Thursday, April 21, 2016

The Ballad of the Sad Cafe by Carson McCullers

And the confusing point is this: All useful things have a price, and are bought only with money, as that is the way the world is run. You know without having to reason about it the price of a bale of cotton, or a quart of molasses. But no value has been put on human life; it is given to us free and taken without being paid for. What is it worth? If you look around, at times the value may seem to be little or nothing at all. Often after you have sweated and tried and things are not better for you, there comes a feeling deep down in the soul that you are not worth much.

Carson McCullers really only has one subject, I think: unrequited love.  More than anyone, she understands what it means for love to be unrequited--only very rarely are people consciously spurned by the objects of their affection.  Rather, most love goes unspoken, unseen by the person it adores, and often unacknowledged even by the person who possesses it.  Sometimes it's a romantic love, but not always, or even often: The Heart is a Lonely Hunter is about the unrequited love of an entire town for the mute John Singer, and The Member of the Wedding is about Frankie's inability to share in the love of her brother and his fiancee.  The homosexual desire of the Captain in Reflections in a Golden Eye is buried so deep that even he doesn't even recognize it.

"The Ballad of the Sad Cafe," the central novella of this collection of McCullers' stories, examines unrequited love in its most teen-movie of forms: the love triangle.  Miss Amelia, a bitter and taciturn shop-owner, is suddenly softened by the arrival in town of a hunchbacked dwarf claiming to be her cousin.  Cousin Lymon and Amelia open the title cafe together, which brings a new life to the town that parallels their own heightened feelings for each other.  But when Amelia's ex-husband, an amoral lout named Marvin Macy, returns, she watches helplessly as Cousin Lymon develops a puerile attachment to him.  He lurks around the cafe, causing mild trouble, until Amelia and Marvin Macy finally come to blows--and Cousin Lymon, at the last second, attacks Miss Amelia from behind.  Marvin and Lymon destroy the cafe on their way out of town:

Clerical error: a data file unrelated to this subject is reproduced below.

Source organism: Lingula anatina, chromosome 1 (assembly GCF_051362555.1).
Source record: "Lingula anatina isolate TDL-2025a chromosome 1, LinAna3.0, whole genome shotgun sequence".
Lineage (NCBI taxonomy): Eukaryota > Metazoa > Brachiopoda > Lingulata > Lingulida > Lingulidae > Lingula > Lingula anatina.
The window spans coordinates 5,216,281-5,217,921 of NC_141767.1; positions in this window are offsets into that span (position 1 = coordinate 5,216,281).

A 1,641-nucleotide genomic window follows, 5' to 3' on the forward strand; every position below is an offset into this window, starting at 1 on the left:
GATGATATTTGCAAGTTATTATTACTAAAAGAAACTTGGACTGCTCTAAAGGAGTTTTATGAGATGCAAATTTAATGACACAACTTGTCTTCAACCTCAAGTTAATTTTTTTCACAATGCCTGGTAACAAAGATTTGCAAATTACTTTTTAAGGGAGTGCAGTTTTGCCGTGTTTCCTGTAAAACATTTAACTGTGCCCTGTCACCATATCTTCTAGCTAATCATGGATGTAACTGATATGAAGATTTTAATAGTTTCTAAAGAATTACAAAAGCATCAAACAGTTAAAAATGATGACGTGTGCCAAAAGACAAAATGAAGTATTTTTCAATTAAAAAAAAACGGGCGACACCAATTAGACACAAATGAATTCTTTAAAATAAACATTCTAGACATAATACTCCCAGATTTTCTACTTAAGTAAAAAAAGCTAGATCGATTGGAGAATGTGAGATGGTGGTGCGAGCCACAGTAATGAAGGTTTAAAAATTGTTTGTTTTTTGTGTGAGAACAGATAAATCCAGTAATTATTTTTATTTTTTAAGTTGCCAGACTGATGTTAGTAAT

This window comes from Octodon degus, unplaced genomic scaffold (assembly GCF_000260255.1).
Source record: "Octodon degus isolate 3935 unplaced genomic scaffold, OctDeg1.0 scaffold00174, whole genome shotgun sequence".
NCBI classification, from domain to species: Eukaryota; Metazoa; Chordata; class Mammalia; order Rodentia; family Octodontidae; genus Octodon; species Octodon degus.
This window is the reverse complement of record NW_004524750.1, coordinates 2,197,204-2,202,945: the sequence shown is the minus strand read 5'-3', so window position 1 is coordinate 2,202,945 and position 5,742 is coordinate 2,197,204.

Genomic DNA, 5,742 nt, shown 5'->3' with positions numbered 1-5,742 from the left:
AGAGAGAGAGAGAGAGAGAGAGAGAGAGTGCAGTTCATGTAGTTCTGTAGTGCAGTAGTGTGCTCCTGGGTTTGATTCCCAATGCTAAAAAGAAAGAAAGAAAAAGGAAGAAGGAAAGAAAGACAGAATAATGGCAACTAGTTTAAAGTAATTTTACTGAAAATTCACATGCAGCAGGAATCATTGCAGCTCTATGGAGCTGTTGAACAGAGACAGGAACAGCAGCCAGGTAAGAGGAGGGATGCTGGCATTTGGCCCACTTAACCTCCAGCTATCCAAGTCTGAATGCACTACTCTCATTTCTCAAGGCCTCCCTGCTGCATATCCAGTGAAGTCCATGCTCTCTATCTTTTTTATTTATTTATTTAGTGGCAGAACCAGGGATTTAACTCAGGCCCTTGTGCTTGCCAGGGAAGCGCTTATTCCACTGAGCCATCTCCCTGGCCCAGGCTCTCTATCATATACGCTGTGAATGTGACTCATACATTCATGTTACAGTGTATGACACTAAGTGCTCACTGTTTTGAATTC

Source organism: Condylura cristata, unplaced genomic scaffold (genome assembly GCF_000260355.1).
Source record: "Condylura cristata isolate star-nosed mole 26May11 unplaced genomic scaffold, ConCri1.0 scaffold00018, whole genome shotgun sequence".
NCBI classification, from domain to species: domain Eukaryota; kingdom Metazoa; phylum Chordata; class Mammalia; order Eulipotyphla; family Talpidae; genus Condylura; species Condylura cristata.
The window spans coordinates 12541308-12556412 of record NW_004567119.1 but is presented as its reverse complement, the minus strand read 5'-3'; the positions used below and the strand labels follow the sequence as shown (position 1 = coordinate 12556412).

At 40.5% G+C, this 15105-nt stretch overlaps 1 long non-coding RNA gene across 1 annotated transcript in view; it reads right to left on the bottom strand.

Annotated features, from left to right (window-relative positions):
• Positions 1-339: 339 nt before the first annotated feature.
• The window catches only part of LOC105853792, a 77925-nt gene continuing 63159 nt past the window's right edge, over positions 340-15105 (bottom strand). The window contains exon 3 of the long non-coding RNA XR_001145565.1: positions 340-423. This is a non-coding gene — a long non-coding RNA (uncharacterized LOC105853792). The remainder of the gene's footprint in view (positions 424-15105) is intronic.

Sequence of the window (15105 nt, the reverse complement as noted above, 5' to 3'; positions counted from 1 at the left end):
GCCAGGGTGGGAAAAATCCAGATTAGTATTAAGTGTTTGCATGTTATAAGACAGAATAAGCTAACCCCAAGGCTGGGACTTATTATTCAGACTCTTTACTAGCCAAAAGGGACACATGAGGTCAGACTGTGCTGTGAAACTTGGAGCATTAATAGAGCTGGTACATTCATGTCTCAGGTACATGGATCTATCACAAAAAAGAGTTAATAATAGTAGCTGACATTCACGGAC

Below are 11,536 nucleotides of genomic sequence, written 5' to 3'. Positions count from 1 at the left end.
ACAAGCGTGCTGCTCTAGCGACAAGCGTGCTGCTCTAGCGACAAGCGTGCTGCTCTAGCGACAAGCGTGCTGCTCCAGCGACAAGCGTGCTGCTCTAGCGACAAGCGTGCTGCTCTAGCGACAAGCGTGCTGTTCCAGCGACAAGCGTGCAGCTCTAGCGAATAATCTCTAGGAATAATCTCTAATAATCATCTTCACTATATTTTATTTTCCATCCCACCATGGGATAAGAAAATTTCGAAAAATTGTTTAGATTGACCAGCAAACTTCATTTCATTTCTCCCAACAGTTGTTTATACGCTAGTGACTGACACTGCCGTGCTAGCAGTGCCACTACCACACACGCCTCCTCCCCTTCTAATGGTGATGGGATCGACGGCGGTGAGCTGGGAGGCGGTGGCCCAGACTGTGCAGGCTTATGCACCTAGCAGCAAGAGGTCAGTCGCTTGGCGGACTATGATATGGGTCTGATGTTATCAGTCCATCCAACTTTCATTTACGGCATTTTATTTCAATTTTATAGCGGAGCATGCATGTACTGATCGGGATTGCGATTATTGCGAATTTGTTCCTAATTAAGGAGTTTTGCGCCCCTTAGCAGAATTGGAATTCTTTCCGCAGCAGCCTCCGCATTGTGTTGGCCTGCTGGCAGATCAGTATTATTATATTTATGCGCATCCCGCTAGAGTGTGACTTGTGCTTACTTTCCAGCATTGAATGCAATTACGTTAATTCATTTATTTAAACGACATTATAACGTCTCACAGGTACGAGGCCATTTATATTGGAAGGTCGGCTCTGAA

They unlocked the private cabinet of curios and took everything in it.

They broke the mechanical piano.

They carved terrible words on the cafe tables.

They found the watch that opened in the back to show a picture of a waterfall and took that also.

They poured a gallon of sorghum syrup all over the kitchen floor and smashed the jars of preserves.

They went out in the swamp and completely wrecked the still, ruining the big new condenser and the cooler, and setting fire to the shack itself.

They fixed a dish of Miss Amelia's favorite food, grits with sausage, seasoned it with enough poison to kill of the county, and placed this dish temptingly on the cafe counter.

They did everything ruinous they could think of without actually breaking into the office where Miss Amelia stayed the night.  Then they went off together, the two of them.

I especially love the "terrible words" they carved on the tables--McCullers is a virtuoso at adding the telling detail, but she's just as canny about leaving some things out.  I also loved when, in a story called "The Jockey," the diminutive title figure carefully takes out a cigarette and cuts it in half with a penknife so it's his own size.  (McCullers loves weirdos--jockeys, dwarves, etc.)

The other stories are shorter, more experimental.  "Sad Cafe" has so many of McCullers' hallmarks--the small southern town, the physical oddball, etc.--that it might be the work of a particularly good imitator.  The other stories see her treading unfamiliar ground.  There are stories set in Ohio, and in New York City, where McCullers lived most of her adult life, but which seem outside the realm of her interests.  But each of them has the same lyric quality, the same interest in human failures and frailties, and the same vast empathy.

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